A mysterious dim light typical of Catholic churches now surrounds the forest of pillars ending in red-and-white-striped arches, which has been compared to a Muslim tent in the desert.

A Catholic altar, a choir stall and chapels have been erected inside, mingling with Islamic features such as the mihrab or prayer niche. Continue reading “Muslims challenge Christians’ use of Cordoba mosque”

Muslims in Spain

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Written by http://www.euro-islam.info
Wednesday, 26 April 2006

Demographics

 

Spain’s interaction with the Muslim world extends back to the 9th century and Islamic expansion into Europe. Most Muslims were expelled in 1492, although there is strong evidence that some did remain behind and publicly proclaimed Catholicism but privately practiced Islam. This tendency faded over time, and the Muslim presence in Spain disappeared until the 1960s.

 

 

 

Initially, many Moroccans entered the tourist industry on the Mediterranean coast. They were primarily undocumented and transient, often attempting to get into France. The profile of these Moroccans began to shift, and they began to come from the Spanish protectorate area in northern Morocco, and settle in Catalonia.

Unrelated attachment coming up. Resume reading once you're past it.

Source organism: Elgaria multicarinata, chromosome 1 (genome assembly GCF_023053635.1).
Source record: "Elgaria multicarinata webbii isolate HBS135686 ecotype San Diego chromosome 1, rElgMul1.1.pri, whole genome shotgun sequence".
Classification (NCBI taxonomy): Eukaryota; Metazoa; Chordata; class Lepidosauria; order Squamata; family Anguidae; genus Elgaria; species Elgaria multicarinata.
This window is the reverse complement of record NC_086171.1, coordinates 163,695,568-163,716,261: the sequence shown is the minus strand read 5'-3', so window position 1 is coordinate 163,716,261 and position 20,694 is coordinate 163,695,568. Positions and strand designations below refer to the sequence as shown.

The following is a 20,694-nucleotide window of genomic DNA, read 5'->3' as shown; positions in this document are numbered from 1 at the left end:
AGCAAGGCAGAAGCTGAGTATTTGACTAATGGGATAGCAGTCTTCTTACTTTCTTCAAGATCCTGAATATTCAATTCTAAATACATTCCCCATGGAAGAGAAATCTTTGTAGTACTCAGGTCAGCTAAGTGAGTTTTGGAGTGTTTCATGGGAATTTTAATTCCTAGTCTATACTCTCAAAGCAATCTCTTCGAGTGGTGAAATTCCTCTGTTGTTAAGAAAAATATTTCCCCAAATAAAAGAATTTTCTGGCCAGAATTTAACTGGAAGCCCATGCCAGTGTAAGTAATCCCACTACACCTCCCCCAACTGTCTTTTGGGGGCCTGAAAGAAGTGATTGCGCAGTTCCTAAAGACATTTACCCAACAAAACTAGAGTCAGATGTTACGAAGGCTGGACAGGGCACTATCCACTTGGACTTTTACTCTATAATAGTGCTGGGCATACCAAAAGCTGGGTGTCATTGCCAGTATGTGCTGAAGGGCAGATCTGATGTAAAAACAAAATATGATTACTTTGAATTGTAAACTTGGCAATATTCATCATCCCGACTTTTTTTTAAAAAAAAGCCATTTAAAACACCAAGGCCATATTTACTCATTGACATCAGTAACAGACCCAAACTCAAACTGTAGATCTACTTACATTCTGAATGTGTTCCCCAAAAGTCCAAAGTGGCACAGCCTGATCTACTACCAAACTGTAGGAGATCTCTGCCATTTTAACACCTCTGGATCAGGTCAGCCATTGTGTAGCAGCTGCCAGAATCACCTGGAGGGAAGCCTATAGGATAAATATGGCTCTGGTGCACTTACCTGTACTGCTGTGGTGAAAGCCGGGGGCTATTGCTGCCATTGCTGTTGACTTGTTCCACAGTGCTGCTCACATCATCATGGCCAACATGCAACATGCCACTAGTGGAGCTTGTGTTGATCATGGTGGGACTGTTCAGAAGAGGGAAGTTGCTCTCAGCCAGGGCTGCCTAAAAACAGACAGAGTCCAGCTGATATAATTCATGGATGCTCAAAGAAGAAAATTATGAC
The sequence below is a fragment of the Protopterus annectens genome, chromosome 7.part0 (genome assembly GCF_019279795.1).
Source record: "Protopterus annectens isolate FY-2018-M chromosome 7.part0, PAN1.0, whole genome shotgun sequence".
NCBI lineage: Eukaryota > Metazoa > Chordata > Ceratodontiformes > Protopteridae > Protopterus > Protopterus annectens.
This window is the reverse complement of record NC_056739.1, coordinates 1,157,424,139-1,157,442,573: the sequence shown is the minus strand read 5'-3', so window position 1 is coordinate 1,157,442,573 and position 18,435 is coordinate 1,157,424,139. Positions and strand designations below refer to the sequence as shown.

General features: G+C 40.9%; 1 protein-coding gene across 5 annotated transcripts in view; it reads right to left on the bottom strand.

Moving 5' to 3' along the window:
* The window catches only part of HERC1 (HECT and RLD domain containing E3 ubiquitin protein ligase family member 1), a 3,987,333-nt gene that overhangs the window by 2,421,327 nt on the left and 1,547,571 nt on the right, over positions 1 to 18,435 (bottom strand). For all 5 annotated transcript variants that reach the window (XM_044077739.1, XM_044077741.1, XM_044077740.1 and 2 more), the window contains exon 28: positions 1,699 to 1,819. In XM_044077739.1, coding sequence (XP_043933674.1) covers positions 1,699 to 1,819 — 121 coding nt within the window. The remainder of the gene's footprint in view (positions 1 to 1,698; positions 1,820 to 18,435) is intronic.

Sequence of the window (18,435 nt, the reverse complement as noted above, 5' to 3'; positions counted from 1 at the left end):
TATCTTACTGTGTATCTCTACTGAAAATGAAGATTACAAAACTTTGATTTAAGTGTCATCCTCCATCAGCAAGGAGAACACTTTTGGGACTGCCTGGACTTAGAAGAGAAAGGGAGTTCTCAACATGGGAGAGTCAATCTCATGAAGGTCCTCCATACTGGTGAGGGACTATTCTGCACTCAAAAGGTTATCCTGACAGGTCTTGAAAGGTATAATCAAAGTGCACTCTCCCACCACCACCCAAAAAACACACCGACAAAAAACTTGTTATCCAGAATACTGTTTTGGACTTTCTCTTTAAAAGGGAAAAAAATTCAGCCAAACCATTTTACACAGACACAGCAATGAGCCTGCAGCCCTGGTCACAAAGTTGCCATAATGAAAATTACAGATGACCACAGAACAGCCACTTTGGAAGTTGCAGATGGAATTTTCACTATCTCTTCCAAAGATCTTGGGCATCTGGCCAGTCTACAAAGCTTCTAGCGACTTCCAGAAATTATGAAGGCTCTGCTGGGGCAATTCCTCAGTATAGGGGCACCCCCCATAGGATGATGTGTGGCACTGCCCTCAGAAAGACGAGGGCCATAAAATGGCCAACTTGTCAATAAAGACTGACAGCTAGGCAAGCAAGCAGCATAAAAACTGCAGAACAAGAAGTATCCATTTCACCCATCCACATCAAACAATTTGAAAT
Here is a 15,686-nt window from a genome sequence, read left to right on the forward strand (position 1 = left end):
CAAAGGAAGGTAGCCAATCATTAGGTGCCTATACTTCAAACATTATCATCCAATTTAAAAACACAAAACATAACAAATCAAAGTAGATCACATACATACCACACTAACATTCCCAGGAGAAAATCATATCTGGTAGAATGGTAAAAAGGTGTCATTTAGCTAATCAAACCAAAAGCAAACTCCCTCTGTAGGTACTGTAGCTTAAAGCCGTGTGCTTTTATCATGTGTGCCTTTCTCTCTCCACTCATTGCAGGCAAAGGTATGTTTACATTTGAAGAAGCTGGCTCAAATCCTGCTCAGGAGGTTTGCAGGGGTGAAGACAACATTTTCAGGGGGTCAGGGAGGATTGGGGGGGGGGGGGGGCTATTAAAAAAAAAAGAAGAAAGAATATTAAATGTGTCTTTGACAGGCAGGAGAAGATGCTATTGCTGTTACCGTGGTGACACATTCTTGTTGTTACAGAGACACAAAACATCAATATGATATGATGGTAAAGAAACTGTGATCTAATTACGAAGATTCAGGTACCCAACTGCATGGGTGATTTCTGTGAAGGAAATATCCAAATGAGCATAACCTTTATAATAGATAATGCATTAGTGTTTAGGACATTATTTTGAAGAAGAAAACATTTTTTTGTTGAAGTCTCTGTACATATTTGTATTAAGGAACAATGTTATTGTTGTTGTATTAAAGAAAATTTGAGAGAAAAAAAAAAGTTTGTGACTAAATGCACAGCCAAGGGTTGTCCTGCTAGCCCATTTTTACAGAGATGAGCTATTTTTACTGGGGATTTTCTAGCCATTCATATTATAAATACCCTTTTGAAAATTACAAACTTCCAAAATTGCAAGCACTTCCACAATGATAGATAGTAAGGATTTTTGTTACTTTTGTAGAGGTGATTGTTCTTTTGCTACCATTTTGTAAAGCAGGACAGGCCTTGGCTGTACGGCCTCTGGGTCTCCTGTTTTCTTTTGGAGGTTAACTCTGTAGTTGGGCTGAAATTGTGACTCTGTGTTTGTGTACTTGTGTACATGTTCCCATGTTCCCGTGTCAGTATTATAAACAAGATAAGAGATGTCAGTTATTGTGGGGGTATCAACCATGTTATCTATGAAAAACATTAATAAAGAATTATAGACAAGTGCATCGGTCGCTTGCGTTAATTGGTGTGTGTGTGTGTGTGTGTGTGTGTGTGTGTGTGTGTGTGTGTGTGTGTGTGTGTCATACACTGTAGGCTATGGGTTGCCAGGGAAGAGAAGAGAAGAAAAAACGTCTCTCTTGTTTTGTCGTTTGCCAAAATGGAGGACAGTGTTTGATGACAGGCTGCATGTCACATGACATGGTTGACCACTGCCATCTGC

As countries further north of Spain began controlling immigration more tightly, many immigrants began settling in Spain so that by the late 1970s it is estimated there were 100,000 Moroccans in Barcelona.

 

Since the 1980s most of the growth of the Muslim population has been due to family reunification. Current estimates put the Muslim population of Spain at 500,000, predominantly Moroccan.

 

Other points of origin include Syria, Lebanon, Jordan and Iraq whose citizens came as students and entrepreneurs. By 1977 these numbers expanded to include Palestinian refugees, and in 1979 Iranian refugees. While socially important, demographically their impact is minimal.

 

An important group of Muslims in the country is composed not of migrants, but of converts. In the 1970s there seems to have been a marked increase in the number of Spaniards accepting Islam. Various theories have been put forward as to why this might be the case, including the need to recover an authentic Spanish identity by look back at the period of Muslim rule. The result has been that in the mid-1990s converts had founded over half the Muslim groups. Current estimates place their numbers at 6,000 individuals.

 

Labor Market

 

Muslim immigrants tend to be employed in the lower sectors of the economy, such as service and labor.

 

Education